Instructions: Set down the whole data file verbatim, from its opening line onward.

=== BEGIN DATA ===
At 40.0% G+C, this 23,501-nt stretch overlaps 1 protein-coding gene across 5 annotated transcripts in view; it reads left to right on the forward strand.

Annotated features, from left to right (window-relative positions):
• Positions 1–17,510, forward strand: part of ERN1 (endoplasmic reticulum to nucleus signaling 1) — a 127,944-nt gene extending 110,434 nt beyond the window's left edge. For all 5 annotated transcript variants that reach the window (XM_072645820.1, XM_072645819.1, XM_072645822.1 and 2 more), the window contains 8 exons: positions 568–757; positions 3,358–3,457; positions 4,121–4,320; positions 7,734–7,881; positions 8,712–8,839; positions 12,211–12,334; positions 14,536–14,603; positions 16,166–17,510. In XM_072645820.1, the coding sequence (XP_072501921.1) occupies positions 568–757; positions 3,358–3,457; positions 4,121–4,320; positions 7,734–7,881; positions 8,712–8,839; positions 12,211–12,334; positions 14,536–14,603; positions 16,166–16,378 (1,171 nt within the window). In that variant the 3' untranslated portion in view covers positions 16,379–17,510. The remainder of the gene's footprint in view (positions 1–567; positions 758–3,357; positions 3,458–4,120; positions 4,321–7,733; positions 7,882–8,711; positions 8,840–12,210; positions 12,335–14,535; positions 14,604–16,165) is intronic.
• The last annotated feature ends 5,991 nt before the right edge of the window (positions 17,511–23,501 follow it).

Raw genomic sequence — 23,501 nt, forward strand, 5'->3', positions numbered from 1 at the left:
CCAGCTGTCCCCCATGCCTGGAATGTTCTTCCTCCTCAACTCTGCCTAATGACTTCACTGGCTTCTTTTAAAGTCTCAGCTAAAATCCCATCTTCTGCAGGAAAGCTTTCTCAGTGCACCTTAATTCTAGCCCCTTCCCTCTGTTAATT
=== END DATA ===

At 40.0% G+C, this 23,501-nt stretch overlaps 1 protein-coding gene across 5 annotated transcripts in view; it reads left to right on the forward strand.

Annotated features, from left to right (window-relative positions):
• Positions 1–17,510, forward strand: part of ERN1 (endoplasmic reticulum to nucleus signaling 1) — a 127,944-nt gene extending 110,434 nt beyond the window's left edge. For all 5 annotated transcript variants that reach the window (XM_072645820.1, XM_072645819.1, XM_072645822.1 and 2 more), the window contains 8 exons: positions 568–757; positions 3,358–3,457; positions 4,121–4,320; positions 7,734–7,881; positions 8,712–8,839; positions 12,211–12,334; positions 14,536–14,603; positions 16,166–17,510. In XM_072645820.1, the coding sequence (XP_072501921.1) occupies positions 568–757; positions 3,358–3,457; positions 4,121–4,320; positions 7,734–7,881; positions 8,712–8,839; positions 12,211–12,334; positions 14,536–14,603; positions 16,166–16,378 (1,171 nt within the window). In that variant the 3' untranslated portion in view covers positions 16,379–17,510. The remainder of the gene's footprint in view (positions 1–567; positions 758–3,357; positions 3,458–4,120; positions 4,321–7,733; positions 7,882–8,711; positions 8,840–12,210; positions 12,335–14,535; positions 14,604–16,165) is intronic.
• The last annotated feature ends 5,991 nt before the right edge of the window (positions 17,511–23,501 follow it).

Raw genomic sequence — 23,501 nt, forward strand, 5'->3', positions numbered from 1 at the left:
CCAGCTGTCCCCCATGCCTGGAATGTTCTTCCTCCTCAACTCTGCCTAATGACTTCACTGGCTTCTTTTAAAGTCTCAGCTAAAATCCCATCTTCTGCAGGAAAGCTTTCTCAGTGCACCTTAATTCTAGCCCCTTCCCTCTGTTAATT